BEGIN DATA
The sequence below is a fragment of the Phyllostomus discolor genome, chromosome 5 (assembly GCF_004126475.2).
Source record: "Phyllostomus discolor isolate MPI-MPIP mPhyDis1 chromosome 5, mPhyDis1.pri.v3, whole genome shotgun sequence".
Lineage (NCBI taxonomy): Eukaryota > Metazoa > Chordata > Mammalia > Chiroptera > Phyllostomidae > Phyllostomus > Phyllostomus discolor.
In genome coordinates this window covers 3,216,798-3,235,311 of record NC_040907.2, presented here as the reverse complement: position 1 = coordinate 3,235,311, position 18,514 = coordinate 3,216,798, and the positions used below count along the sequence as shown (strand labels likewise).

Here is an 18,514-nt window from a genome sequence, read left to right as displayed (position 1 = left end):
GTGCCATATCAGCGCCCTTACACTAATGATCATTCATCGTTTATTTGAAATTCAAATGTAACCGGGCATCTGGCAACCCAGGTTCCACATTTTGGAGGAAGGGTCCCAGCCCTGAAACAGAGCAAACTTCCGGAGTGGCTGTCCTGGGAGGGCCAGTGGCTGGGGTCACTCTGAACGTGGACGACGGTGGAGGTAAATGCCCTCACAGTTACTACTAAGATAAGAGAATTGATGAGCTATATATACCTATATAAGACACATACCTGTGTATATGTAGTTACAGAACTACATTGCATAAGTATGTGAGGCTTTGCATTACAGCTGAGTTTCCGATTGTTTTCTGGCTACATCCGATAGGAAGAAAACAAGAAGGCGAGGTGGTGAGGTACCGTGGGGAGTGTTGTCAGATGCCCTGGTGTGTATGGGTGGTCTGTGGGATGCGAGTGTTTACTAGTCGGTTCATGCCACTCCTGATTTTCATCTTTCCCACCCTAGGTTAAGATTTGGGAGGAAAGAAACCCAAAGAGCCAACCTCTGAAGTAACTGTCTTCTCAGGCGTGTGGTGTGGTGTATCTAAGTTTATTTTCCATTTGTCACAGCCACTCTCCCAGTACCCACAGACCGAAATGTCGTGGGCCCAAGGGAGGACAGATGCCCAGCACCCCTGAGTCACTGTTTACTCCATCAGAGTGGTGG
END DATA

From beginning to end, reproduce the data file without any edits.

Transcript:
The sequence below is a fragment of the Phyllostomus discolor genome, chromosome 5 (assembly GCF_004126475.2).
Source record: "Phyllostomus discolor isolate MPI-MPIP mPhyDis1 chromosome 5, mPhyDis1.pri.v3, whole genome shotgun sequence".
Lineage (NCBI taxonomy): Eukaryota > Metazoa > Chordata > Mammalia > Chiroptera > Phyllostomidae > Phyllostomus > Phyllostomus discolor.
In genome coordinates this window covers 3,216,798-3,235,311 of record NC_040907.2, presented here as the reverse complement: position 1 = coordinate 3,235,311, position 18,514 = coordinate 3,216,798, and the positions used below count along the sequence as shown (strand labels likewise).

Here is an 18,514-nt window from a genome sequence, read left to right as displayed (position 1 = left end):
GTGCCATATCAGCGCCCTTACACTAATGATCATTCATCGTTTATTTGAAATTCAAATGTAACCGGGCATCTGGCAACCCAGGTTCCACATTTTGGAGGAAGGGTCCCAGCCCTGAAACAGAGCAAACTTCCGGAGTGGCTGTCCTGGGAGGGCCAGTGGCTGGGGTCACTCTGAACGTGGACGACGGTGGAGGTAAATGCCCTCACAGTTACTACTAAGATAAGAGAATTGATGAGCTATATATACCTATATAAGACACATACCTGTGTATATGTAGTTACAGAACTACATTGCATAAGTATGTGAGGCTTTGCATTACAGCTGAGTTTCCGATTGTTTTCTGGCTACATCCGATAGGAAGAAAACAAGAAGGCGAGGTGGTGAGGTACCGTGGGGAGTGTTGTCAGATGCCCTGGTGTGTATGGGTGGTCTGTGGGATGCGAGTGTTTACTAGTCGGTTCATGCCACTCCTGATTTTCATCTTTCCCACCCTAGGTTAAGATTTGGGAGGAAAGAAACCCAAAGAGCCAACCTCTGAAGTAACTGTCTTCTCAGGCGTGTGGTGTGGTGTATCTAAGTTTATTTTCCATTTGTCACAGCCACTCTCCCAGTACCCACAGACCGAAATGTCGTGGGCCCAAGGGAGGACAGATGCCCAGCACCCCTGAGTCACTGTTTACTCCATCAGAGTGGTGG